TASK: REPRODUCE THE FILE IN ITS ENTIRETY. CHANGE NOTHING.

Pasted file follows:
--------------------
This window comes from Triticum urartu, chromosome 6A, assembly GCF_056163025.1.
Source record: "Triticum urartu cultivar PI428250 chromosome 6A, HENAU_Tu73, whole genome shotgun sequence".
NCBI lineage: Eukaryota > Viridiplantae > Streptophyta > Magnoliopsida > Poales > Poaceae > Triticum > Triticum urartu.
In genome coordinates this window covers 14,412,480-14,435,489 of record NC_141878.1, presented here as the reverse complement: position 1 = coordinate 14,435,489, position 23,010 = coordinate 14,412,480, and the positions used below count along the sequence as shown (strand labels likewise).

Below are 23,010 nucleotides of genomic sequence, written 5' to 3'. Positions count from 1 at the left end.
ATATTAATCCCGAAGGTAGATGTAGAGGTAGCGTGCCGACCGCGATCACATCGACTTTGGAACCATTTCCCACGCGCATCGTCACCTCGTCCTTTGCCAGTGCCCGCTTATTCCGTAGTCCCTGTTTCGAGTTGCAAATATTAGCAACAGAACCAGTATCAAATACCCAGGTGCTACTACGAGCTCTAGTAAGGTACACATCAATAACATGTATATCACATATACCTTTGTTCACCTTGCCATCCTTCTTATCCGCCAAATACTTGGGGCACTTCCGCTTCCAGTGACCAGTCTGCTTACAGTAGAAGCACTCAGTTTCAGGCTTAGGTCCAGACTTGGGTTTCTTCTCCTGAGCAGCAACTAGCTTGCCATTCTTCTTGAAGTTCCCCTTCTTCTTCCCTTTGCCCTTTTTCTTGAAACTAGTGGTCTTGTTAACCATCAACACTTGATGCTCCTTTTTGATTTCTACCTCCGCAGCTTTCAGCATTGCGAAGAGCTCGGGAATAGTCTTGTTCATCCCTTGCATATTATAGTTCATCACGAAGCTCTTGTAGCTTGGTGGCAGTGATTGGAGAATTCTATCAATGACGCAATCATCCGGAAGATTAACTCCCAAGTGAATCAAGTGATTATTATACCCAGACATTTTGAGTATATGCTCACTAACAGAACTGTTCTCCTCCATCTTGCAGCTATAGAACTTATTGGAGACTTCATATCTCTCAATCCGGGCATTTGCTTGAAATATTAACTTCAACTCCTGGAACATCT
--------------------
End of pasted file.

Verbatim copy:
This window comes from Triticum urartu, chromosome 6A, assembly GCF_056163025.1.
Source record: "Triticum urartu cultivar PI428250 chromosome 6A, HENAU_Tu73, whole genome shotgun sequence".
NCBI lineage: Eukaryota > Viridiplantae > Streptophyta > Magnoliopsida > Poales > Poaceae > Triticum > Triticum urartu.
In genome coordinates this window covers 14,412,480-14,435,489 of record NC_141878.1, presented here as the reverse complement: position 1 = coordinate 14,435,489, position 23,010 = coordinate 14,412,480, and the positions used below count along the sequence as shown (strand labels likewise).

Below are 23,010 nucleotides of genomic sequence, written 5' to 3'. Positions count from 1 at the left end.
ATATTAATCCCGAAGGTAGATGTAGAGGTAGCGTGCCGACCGCGATCACATCGACTTTGGAACCATTTCCCACGCGCATCGTCACCTCGTCCTTTGCCAGTGCCCGCTTATTCCGTAGTCCCTGTTTCGAGTTGCAAATATTAGCAACAGAACCAGTATCAAATACCCAGGTGCTACTACGAGCTCTAGTAAGGTACACATCAATAACATGTATATCACATATACCTTTGTTCACCTTGCCATCCTTCTTATCCGCCAAATACTTGGGGCACTTCCGCTTCCAGTGACCAGTCTGCTTACAGTAGAAGCACTCAGTTTCAGGCTTAGGTCCAGACTTGGGTTTCTTCTCCTGAGCAGCAACTAGCTTGCCATTCTTCTTGAAGTTCCCCTTCTTCTTCCCTTTGCCCTTTTTCTTGAAACTAGTGGTCTTGTTAACCATCAACACTTGATGCTCCTTTTTGATTTCTACCTCCGCAGCTTTCAGCATTGCGAAGAGCTCGGGAATAGTCTTGTTCATCCCTTGCATATTATAGTTCATCACGAAGCTCTTGTAGCTTGGTGGCAGTGATTGGAGAATTCTATCAATGACGCAATCATCCGGAAGATTAACTCCCAAGTGAATCAAGTGATTATTATACCCAGACATTTTGAGTATATGCTCACTAACAGAACTGTTCTCCTCCATCTTGCAGCTATAGAACTTATTGGAGACTTCATATCTCTCAATCCGGGCATTTGCTTGAAATATTAACTTCAACTCCTGGAACATCT